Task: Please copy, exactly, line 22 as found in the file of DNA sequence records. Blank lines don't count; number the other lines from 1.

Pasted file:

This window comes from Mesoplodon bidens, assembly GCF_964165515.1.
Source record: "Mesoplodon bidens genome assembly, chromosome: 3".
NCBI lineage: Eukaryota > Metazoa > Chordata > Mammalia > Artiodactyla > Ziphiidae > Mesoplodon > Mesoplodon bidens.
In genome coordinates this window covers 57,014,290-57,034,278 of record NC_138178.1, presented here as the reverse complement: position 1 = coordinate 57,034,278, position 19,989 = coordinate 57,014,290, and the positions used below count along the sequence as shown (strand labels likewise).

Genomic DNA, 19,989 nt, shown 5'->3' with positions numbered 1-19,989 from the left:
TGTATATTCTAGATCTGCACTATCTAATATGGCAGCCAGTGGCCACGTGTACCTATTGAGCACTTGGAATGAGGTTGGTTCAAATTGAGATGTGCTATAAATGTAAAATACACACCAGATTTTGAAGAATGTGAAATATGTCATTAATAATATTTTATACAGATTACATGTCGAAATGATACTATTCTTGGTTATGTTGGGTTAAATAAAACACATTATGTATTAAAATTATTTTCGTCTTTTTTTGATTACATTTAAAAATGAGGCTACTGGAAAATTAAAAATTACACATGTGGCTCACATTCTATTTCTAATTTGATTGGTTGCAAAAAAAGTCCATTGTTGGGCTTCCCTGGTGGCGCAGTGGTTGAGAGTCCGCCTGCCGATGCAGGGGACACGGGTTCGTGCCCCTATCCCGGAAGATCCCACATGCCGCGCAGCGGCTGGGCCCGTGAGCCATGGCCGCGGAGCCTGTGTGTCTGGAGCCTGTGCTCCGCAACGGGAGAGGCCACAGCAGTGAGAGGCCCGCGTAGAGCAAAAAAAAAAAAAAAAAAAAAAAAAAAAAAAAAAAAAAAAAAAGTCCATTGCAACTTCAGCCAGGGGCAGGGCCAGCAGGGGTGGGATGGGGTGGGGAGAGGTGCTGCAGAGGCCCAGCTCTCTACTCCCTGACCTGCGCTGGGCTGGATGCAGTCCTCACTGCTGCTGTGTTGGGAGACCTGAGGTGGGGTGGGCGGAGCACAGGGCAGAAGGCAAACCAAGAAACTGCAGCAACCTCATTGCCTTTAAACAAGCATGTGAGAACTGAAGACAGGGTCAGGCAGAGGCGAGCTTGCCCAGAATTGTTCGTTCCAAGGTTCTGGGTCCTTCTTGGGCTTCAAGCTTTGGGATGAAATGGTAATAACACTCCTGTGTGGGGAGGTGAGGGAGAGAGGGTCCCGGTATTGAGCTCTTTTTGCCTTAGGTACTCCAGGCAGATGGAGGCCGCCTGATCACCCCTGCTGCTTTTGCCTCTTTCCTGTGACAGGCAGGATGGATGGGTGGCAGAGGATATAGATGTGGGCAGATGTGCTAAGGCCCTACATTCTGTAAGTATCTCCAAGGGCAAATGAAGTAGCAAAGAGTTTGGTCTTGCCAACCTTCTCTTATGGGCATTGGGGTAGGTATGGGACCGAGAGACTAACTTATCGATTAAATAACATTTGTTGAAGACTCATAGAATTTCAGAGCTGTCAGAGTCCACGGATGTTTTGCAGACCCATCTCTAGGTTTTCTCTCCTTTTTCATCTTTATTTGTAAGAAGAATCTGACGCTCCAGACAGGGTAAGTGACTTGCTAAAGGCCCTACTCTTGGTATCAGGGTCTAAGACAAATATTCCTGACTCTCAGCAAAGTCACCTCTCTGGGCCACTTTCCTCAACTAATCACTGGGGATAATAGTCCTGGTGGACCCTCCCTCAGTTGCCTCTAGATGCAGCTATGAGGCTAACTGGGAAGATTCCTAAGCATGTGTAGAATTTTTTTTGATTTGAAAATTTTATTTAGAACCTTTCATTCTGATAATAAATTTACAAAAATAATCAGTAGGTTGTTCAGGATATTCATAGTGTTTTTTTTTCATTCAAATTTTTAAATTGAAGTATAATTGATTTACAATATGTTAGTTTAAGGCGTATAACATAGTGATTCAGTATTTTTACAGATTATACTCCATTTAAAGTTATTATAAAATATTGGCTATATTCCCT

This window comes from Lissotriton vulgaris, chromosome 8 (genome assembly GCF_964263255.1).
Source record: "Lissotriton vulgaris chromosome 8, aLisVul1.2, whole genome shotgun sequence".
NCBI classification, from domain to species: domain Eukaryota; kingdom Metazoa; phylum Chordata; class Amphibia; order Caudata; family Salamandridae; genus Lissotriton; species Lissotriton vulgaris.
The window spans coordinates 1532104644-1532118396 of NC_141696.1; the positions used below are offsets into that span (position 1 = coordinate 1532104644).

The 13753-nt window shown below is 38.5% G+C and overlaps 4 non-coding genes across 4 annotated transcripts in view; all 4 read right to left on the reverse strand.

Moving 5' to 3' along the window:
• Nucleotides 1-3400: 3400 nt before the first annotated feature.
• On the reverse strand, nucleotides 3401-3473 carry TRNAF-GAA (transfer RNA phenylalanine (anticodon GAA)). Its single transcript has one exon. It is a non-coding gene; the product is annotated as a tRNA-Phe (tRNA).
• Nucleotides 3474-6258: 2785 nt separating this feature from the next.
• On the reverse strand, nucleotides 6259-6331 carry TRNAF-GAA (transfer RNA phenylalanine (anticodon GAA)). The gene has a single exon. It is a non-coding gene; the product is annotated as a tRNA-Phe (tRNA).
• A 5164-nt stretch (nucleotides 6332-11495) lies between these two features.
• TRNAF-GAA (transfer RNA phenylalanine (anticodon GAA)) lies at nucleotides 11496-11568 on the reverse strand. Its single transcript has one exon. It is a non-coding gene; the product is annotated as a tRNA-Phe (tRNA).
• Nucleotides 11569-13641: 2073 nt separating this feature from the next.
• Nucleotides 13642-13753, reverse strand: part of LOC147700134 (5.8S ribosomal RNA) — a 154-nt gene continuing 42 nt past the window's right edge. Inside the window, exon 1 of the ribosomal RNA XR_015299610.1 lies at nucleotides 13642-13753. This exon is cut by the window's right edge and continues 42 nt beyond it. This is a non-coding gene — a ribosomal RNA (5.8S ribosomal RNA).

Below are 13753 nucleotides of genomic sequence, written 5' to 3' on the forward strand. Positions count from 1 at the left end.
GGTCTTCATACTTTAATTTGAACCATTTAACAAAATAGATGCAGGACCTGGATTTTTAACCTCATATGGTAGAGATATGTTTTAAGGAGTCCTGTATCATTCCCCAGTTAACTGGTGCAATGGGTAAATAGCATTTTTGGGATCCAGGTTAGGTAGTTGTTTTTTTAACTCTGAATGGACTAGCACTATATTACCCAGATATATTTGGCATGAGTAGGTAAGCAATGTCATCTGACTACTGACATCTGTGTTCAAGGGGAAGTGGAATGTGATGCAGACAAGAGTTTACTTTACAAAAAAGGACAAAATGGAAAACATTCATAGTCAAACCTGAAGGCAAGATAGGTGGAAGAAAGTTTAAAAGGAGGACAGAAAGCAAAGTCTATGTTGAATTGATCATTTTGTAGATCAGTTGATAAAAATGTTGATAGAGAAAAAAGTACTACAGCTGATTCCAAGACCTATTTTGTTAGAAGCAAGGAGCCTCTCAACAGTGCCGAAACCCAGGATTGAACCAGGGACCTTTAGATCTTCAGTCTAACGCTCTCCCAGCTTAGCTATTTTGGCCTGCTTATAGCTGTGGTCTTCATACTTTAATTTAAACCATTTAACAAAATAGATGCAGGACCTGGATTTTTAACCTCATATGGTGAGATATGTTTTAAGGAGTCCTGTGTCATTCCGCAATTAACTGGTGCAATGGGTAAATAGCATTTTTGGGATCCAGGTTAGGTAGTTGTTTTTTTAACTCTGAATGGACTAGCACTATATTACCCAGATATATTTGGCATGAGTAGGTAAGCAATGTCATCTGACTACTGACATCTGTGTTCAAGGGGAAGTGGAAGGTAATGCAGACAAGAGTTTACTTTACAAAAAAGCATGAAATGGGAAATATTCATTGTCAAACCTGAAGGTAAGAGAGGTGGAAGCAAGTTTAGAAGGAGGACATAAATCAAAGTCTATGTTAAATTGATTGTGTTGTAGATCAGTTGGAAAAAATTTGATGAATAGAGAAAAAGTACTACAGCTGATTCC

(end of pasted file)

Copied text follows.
GGTCTTCATACTTTAATTTGAACCATTTAACAAAATAGATGCAGGACCTGGATTTTTAACCTCATATGGTAGAGATATGTTTTAAGGAGTCCTGTATCATTCCCCAGTTAACTGGTGCAATGGGTAAATAGCATTTTTGGGATCCAGGTTAGGTAGTTGTTTTTTTAACTCTGAATGGACTAGCACTATATTACCCAGATATATTTGGCATGAGTAGGTAAGCAATGTCATCTGACTACTGACATCTGTGTTCAAGGGGAAGTGGAATGTGATGCAGACAAGAGTTTACTTTACAAAAAAGGACAAAATGGAAAACATTCATAGTCAAACCTGAAGGCAAGATAGGTGGAAGAAAGTTTAAAAGGAGGACAGAAAGCAAAGTCTATGTTGAATTGATCATTTTGTAGATCAGTTGATAAAAATGTTGATAGAGAAAAAAGTACTACAGCTGATTCCAAGACCTATTTTGTTAGAAGCAAGGAGCCTCTCAACAGTGCCGAAACCCAGGATTGAACCAGGGACCTTTAGATCTTCAGTCTAACGCTCTCCCAGCTTAGCTATTTTGGCCTGCTTATAGCTGTGGTCTTCATACTTTAATTTAAACCATTTAACAAAATAGATGCAGGACCTGGATTTTTAACCTCATATGGTGAGATATGTTTTAAGGAGTCCTGTGTCATTCCGCAATTAACTGGTGCAATGGGTAAATAGCATTTTTGGGATCCAGGTTAGGTAGTTGTTTTTTTAACTCTGAATGGACTAGCACTATATTACCCAGATATATTTGGCATGAGTAGGTAAGCAATGTCATCTGACTACTGACATCTGTGTTCAAGGGGAAGTGGAAGGTAATGCAGACAAGAGTTTACTTTACAAAAAAGCATGAAATGGGAAATATTCATTGTCAAACCTGAAGGTAAGAGAGGTGGAAGCAAGTTTAGAAGGAGGACATAAATCAAAGTCTATGTTAAATTGATTGTGTTGTAGATCAGTTGGAAAAAATTTGATGAATAGAGAAAAAGTACTACAGCTGATTCC